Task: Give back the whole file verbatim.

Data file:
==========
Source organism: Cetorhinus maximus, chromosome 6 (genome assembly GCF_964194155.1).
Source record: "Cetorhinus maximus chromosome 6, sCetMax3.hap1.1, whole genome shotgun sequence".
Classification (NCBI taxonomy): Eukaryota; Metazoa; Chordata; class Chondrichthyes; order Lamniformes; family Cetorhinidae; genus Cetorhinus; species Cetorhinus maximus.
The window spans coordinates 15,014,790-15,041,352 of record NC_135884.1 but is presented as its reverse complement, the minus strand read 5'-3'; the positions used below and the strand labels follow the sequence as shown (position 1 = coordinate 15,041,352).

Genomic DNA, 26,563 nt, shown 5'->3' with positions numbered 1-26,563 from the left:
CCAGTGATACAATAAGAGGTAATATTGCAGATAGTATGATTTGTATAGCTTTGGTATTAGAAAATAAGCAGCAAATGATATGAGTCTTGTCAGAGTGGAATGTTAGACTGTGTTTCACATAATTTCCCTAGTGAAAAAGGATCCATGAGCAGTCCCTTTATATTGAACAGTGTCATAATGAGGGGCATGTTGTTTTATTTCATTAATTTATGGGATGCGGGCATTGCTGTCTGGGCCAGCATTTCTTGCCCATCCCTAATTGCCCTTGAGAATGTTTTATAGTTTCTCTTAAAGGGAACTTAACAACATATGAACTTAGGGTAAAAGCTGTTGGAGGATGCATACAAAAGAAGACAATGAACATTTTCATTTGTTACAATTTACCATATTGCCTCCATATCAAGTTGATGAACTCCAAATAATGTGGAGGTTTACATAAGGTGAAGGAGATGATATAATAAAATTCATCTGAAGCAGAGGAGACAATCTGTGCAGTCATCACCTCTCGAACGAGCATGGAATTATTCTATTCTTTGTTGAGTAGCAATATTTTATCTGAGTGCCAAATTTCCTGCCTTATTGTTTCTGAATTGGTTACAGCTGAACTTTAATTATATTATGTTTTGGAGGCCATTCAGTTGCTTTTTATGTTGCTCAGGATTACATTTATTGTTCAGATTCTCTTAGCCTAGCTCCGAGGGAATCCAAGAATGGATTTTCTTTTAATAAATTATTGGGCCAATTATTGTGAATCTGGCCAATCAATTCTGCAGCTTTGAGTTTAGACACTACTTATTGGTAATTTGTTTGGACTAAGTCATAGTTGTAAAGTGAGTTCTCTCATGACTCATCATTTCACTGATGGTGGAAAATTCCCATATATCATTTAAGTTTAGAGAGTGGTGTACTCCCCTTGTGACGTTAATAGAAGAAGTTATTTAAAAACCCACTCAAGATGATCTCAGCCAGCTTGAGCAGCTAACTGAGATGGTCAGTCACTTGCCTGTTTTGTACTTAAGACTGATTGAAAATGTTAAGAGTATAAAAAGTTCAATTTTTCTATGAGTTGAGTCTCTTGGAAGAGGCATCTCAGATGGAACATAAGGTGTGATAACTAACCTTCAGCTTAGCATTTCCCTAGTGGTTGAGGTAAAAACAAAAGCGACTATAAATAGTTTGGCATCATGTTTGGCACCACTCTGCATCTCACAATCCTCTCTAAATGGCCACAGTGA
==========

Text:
Source organism: Cetorhinus maximus, chromosome 6 (genome assembly GCF_964194155.1).
Source record: "Cetorhinus maximus chromosome 6, sCetMax3.hap1.1, whole genome shotgun sequence".
Classification (NCBI taxonomy): Eukaryota; Metazoa; Chordata; class Chondrichthyes; order Lamniformes; family Cetorhinidae; genus Cetorhinus; species Cetorhinus maximus.
The window spans coordinates 15,014,790-15,041,352 of record NC_135884.1 but is presented as its reverse complement, the minus strand read 5'-3'; the positions used below and the strand labels follow the sequence as shown (position 1 = coordinate 15,041,352).

Genomic DNA, 26,563 nt, shown 5'->3' with positions numbered 1-26,563 from the left:
CCAGTGATACAATAAGAGGTAATATTGCAGATAGTATGATTTGTATAGCTTTGGTATTAGAAAATAAGCAGCAAATGATATGAGTCTTGTCAGAGTGGAATGTTAGACTGTGTTTCACATAATTTCCCTAGTGAAAAAGGATCCATGAGCAGTCCCTTTATATTGAACAGTGTCATAATGAGGGGCATGTTGTTTTATTTCATTAATTTATGGGATGCGGGCATTGCTGTCTGGGCCAGCATTTCTTGCCCATCCCTAATTGCCCTTGAGAATGTTTTATAGTTTCTCTTAAAGGGAACTTAACAACATATGAACTTAGGGTAAAAGCTGTTGGAGGATGCATACAAAAGAAGACAATGAACATTTTCATTTGTTACAATTTACCATATTGCCTCCATATCAAGTTGATGAACTCCAAATAATGTGGAGGTTTACATAAGGTGAAGGAGATGATATAATAAAATTCATCTGAAGCAGAGGAGACAATCTGTGCAGTCATCACCTCTCGAACGAGCATGGAATTATTCTATTCTTTGTTGAGTAGCAATATTTTATCTGAGTGCCAAATTTCCTGCCTTATTGTTTCTGAATTGGTTACAGCTGAACTTTAATTATATTATGTTTTGGAGGCCATTCAGTTGCTTTTTATGTTGCTCAGGATTACATTTATTGTTCAGATTCTCTTAGCCTAGCTCCGAGGGAATCCAAGAATGGATTTTCTTTTAATAAATTATTGGGCCAATTATTGTGAATCTGGCCAATCAATTCTGCAGCTTTGAGTTTAGACACTACTTATTGGTAATTTGTTTGGACTAAGTCATAGTTGTAAAGTGAGTTCTCTCATGACTCATCATTTCACTGATGGTGGAAAATTCCCATATATCATTTAAGTTTAGAGAGTGGTGTACTCCCCTTGTGACGTTAATAGAAGAAGTTATTTAAAAACCCACTCAAGATGATCTCAGCCAGCTTGAGCAGCTAACTGAGATGGTCAGTCACTTGCCTGTTTTGTACTTAAGACTGATTGAAAATGTTAAGAGTATAAAAAGTTCAATTTTTCTATGAGTTGAGTCTCTTGGAAGAGGCATCTCAGATGGAACATAAGGTGTGATAACTAACCTTCAGCTTAGCATTTCCCTAGTGGTTGAGGTAAAAACAAAAGCGACTATAAATAGTTTGGCATCATGTTTGGCACCACTCTGCATCTCACAATCCTCTCTAAATGGCCACAGTGA